The EBRD has been involved in the efforts to clean up the site and transform it into an environmentally safe and secure state since 1997.
For one of his most beautiful novels, the acclaimed Kyrgyz writer Chingiz Aitmatov has chosen a line from a poem by Boris Pasternak as the title: And Longer than a Century Lasts the Day. A better description of the task to overcome the legacy of the accident at the Chernobyl nuclear power station in 1986 can hardly be found. The disaster happened within seconds, but resolution may well take a century. The day that dawned in Chernobyl on 26 April 1986 at 01:23:40 when reactor 4 exploded has not yet ended.
EBRD administrates the Chernobyl shelter fund
The EBRD has been involved in the efforts to clean up the site and transform it into an environmentally safe and secure state since 1997. It was then that the G7 countries (Russia was admitted as a member one year later, thus making it the G8) and the government of Ukraine agreed on a joint approach to deal with the unresolved issue of Chernobyl. After the accident a so-called sarcophagus was erected in extremely hazardous conditions and under intense time pressure, but from the outset it was clear that this would only be a temporary solution. The international community then decided to appoint the EBRD as administrator and manager of the Chernobyl Shelter Fund. Over the ensuing years, 23 countries and the European Community became contributors to the fund, which now has binding pledges worth some € 800 million.
Seeking a permananent solution for nuclear waste
These funds are being spent on the transformation of Chernobyl under a comprehensive master plan. The most visible and spectacular project within this framework is the New Safe Confinement which will contain the remnants of the reactor for at least 100 years, during which time a permanent solution for the nuclear waste must be found. On 17 September 2007 the long-standing efforts and commitment of the international community and the EBRD came to fruition when a contract was signed for the construction of this giant, arch-shaped structure which would be big enough to house London’s St Paul’s Cathedral. A contract for the Interim Storage Facility-2 was also signed.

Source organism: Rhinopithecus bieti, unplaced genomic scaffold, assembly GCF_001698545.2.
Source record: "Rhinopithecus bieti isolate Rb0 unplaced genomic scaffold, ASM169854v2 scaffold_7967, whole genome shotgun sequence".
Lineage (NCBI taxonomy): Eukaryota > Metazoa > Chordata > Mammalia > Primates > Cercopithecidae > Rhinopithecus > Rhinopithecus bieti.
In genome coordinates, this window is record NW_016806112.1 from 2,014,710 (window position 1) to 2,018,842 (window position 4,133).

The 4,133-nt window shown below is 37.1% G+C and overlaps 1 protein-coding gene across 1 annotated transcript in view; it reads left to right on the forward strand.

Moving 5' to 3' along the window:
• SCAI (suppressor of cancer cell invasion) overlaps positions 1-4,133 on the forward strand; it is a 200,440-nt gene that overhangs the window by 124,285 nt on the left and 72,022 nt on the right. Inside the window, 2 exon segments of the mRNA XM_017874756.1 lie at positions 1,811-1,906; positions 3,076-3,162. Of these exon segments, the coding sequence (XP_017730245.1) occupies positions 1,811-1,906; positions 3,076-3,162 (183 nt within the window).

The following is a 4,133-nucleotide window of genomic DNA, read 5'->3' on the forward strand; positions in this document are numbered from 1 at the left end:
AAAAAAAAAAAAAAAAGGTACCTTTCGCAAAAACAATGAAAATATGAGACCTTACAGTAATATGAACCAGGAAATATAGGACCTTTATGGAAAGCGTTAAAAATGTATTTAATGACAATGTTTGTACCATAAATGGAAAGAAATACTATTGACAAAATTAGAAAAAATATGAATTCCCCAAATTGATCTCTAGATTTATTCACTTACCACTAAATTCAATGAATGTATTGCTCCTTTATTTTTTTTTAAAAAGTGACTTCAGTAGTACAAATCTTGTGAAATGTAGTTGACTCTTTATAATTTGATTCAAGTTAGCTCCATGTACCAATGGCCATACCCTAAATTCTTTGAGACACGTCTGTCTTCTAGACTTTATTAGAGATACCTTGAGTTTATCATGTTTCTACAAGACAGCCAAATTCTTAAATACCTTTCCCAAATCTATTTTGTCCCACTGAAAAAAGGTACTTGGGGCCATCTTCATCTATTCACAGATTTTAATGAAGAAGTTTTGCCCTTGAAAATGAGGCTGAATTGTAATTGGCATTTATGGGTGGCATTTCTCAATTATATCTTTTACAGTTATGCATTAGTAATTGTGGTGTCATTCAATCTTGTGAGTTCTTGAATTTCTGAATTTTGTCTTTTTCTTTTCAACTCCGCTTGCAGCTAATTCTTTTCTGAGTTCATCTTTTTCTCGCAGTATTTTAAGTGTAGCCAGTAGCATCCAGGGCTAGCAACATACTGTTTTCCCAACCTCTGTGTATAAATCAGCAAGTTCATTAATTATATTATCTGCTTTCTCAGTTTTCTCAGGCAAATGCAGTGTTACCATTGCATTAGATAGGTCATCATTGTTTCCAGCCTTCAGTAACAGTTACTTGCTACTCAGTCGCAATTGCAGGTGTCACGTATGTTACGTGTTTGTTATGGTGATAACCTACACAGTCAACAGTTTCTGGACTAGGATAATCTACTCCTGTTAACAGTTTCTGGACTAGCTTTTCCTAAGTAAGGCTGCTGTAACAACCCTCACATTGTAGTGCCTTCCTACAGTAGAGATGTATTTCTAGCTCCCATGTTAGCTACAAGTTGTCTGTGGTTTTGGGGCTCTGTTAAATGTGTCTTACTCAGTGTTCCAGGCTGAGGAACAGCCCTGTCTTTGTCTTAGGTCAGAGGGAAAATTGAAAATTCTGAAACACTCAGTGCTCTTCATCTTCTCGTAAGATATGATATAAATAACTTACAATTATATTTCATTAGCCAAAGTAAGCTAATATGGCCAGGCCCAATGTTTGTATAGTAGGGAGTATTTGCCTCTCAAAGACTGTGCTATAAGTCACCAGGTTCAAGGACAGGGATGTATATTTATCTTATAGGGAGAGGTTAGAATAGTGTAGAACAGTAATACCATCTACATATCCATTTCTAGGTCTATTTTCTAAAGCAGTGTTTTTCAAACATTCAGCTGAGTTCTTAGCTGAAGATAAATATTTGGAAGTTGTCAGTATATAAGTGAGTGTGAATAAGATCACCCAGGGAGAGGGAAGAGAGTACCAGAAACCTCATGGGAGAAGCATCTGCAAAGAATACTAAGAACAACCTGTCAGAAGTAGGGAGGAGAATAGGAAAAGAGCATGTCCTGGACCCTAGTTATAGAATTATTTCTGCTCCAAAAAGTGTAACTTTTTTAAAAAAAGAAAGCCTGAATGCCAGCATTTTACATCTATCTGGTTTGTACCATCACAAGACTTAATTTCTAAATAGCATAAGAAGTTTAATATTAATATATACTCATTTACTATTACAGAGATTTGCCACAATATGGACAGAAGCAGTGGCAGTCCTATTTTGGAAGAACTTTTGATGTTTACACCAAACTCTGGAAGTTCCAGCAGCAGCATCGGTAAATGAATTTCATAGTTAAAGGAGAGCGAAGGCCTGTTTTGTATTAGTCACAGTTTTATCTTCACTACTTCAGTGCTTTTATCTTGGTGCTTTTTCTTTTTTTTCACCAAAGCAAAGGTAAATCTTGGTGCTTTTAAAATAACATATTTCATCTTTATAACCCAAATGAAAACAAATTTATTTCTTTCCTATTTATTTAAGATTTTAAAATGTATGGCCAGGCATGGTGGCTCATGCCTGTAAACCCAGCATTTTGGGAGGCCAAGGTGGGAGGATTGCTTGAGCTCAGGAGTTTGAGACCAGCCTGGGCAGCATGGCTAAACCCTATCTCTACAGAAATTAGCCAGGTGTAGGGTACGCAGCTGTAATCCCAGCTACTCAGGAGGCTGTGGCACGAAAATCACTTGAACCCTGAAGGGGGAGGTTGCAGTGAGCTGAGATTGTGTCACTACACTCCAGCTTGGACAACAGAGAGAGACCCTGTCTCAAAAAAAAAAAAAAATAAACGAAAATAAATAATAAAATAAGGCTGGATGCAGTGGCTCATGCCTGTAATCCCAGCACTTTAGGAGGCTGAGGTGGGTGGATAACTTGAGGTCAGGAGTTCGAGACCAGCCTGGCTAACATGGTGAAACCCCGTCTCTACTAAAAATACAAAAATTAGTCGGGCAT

Vince Novak, Director of the EBRD’s Nuclear Safety Department, says: “The signing of these two contracts is of historic significance: we now have solutions and plans for the two most important and difficult tasks. Twenty-one years on, it may seem as though it’s taken us all a long time to reach this point, but you cannot imagine the level of complexity and difficulty involved in the implementation.”
The New Safe Confinement is the pièce de résistance of the Shelter Implementation Plan. But because it is such a spectacular project it is easy to overlook how much has already been achieved over the past ten years: the existing sarcophagus has been stabilised to eliminate the danger of its sudden collapse, new facilities have been constructed, new safety and emergency regulations have been put into place and the site has been prepared in terms of infrastructure, safety and access to enable the assembly of the new structure. In total, more than 85 contracts have been finished in more than five million work hours. Over two decades after the accident, Chernobyl very much resembles the secret launch site Aitmatov describes so vividly in his novel. More than 135,000 people were evacuated from the area after the explosion of reactor 4. The 30 kilometre exclusion zone around the plant will remain uninhabitable for decades.
Working to mitigate the effects of the 1986 accident is a whole new experience for all parties concerned – from the people on the ground to the representatives of the donor governments.
Ten years of preparations, discussions and negotiations have demonstrated that progress and success are possible in the most complicated matters when all parties concerned act together – from the bottom to top and top to bottom. This is not always easy, but it is the only way forward. The EBRD is well aware that a milestone agreement has been signed, but that the job is not finished by far (yet). As Aitmatov’s writes: “Giving up is simply not an option.”